Researchers from Western University and University of Houston published a new paper in the Journal of Marketing that examines whether spoiler movie reviews harm box office revenue.
The study, forthcoming in the Journal of Marketing, is titled “Do Spoilers Really Spoil? Using Topic Modeling to Measure the Effect of Spoiler Reviews on Box Office Revenue” and is authored by Jun Hyun (Joseph) Ryoo, Xin (Shane) Wang and Shijie Lu.
“No spoilers!” say many directors. Their concern is that if publications or moviegoers reveal plotlines and surprises, the public won’t want to pay for the movie. But is that concern well-founded?
To examine this question, the research team examined daily box office revenues for movies released between January 2013 and December 2017 in the United States. These movies were then matched with their respective reviews collected from Internet Movie Database (IMDb), the most popular movie review platform in the United States. The researchers also developed a measurement of spoiler intensity, or the degree of plot uncertainty resolved by reading spoilers in movie reviews. The study results indicate that spoiler intensity has a positive and significant relationship with box office revenue.
Ryoo explains that “We postulate that uncertainty reduction is the driving mechanism behind this positive spoiling effect. If potential moviegoers are unsure about the quality of a movie, they are likely to benefit from the plot-related content of spoiler reviews when making their purchase decisions.” Consistent with this, the research reveals an inverted-U relationship between average ratings and spoiler intensity, which suggests that the positive spoiling effect is stronger for movies that receive moderate or mixed ratings compared to movies that receive either very high or very low ratings. The positive spoiling effect is also stronger for movies that receive less advertising. Advertising can serve an informative function for consumers and is seen as a credible signal of quality in the movie industry. Less advertising should therefore lead to greater uncertainty about movie quality for potential moviegoers. Wang adds “The positive spoiling effect is also stronger for movies with limited release, which is a strategy often employed by independent and arthouse studios associated with greater uncertainty in terms of artistic quality. And the positive spoiling effect declines over time, likely because consumers have greater uncertainty in the earlier periods of a movie’s life cycle.”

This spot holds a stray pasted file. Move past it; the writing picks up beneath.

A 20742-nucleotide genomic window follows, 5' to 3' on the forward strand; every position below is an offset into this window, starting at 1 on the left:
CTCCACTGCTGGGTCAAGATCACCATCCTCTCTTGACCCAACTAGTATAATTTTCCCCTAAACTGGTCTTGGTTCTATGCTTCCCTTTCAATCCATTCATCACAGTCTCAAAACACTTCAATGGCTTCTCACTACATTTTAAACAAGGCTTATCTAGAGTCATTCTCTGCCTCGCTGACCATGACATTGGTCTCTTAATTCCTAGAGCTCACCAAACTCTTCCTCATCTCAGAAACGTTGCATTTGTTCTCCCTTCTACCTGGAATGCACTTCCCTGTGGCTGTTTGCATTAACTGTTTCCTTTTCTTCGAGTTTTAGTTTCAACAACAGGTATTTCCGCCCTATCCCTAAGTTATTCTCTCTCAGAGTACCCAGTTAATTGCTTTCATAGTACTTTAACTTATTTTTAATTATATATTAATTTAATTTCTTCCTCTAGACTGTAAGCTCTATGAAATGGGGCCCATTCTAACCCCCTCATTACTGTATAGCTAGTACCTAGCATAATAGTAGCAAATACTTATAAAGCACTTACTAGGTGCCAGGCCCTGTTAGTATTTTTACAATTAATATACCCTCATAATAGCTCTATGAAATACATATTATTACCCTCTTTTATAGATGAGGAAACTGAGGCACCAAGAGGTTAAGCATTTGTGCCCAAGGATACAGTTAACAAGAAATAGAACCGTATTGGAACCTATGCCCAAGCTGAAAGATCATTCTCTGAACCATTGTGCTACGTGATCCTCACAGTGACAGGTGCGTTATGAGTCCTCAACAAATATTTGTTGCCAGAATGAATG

This leads to several implications for stakeholders in the movie industry. Foremost among these is that online review platforms can potentially increase consumer welfare by using spoiler reviews. “The uncertainty-reduction mechanism suggests a spoiler-friendly review platform can help consumers make appropriate purchase decisions. We recommend that review platforms keep the warning labels on spoiler reviews because of the benefit of allowing consumers to self-select into the exposure to spoilers,” says Lu.
Full article and author contact information available at: https:/
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